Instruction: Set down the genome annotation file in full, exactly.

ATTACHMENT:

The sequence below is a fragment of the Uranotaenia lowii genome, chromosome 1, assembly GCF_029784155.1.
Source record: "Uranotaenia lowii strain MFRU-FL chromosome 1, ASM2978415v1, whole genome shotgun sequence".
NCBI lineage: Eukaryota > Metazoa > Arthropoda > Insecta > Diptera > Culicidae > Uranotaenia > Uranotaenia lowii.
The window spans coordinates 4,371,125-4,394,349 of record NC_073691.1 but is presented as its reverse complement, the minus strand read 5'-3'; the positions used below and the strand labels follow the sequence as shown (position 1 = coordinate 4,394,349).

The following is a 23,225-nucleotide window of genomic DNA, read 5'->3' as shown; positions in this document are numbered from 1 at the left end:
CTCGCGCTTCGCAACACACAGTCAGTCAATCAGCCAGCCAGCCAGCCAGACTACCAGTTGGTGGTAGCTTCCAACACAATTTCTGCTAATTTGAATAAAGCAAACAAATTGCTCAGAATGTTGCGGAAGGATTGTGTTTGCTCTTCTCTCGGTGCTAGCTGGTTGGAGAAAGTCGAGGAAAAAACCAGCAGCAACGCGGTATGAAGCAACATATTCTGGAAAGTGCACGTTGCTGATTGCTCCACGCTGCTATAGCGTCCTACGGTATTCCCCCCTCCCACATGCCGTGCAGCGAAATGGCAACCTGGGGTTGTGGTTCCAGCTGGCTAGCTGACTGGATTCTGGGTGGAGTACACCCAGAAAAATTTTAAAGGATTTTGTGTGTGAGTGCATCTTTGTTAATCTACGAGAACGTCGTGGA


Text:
The sequence below is a fragment of the Uranotaenia lowii genome, chromosome 1, assembly GCF_029784155.1.
Source record: "Uranotaenia lowii strain MFRU-FL chromosome 1, ASM2978415v1, whole genome shotgun sequence".
NCBI lineage: Eukaryota > Metazoa > Arthropoda > Insecta > Diptera > Culicidae > Uranotaenia > Uranotaenia lowii.
The window spans coordinates 4,371,125-4,394,349 of record NC_073691.1 but is presented as its reverse complement, the minus strand read 5'-3'; the positions used below and the strand labels follow the sequence as shown (position 1 = coordinate 4,394,349).

The following is a 23,225-nucleotide window of genomic DNA, read 5'->3' as shown; positions in this document are numbered from 1 at the left end:
CTCGCGCTTCGCAACACACAGTCAGTCAATCAGCCAGCCAGCCAGCCAGACTACCAGTTGGTGGTAGCTTCCAACACAATTTCTGCTAATTTGAATAAAGCAAACAAATTGCTCAGAATGTTGCGGAAGGATTGTGTTTGCTCTTCTCTCGGTGCTAGCTGGTTGGAGAAAGTCGAGGAAAAAACCAGCAGCAACGCGGTATGAAGCAACATATTCTGGAAAGTGCACGTTGCTGATTGCTCCACGCTGCTATAGCGTCCTACGGTATTCCCCCCTCCCACATGCCGTGCAGCGAAATGGCAACCTGGGGTTGTGGTTCCAGCTGGCTAGCTGACTGGATTCTGGGTGGAGTACACCCAGAAAAATTTTAAAGGATTTTGTGTGTGAGTGCATCTTTGTTAATCTACGAGAACGTCGTGGA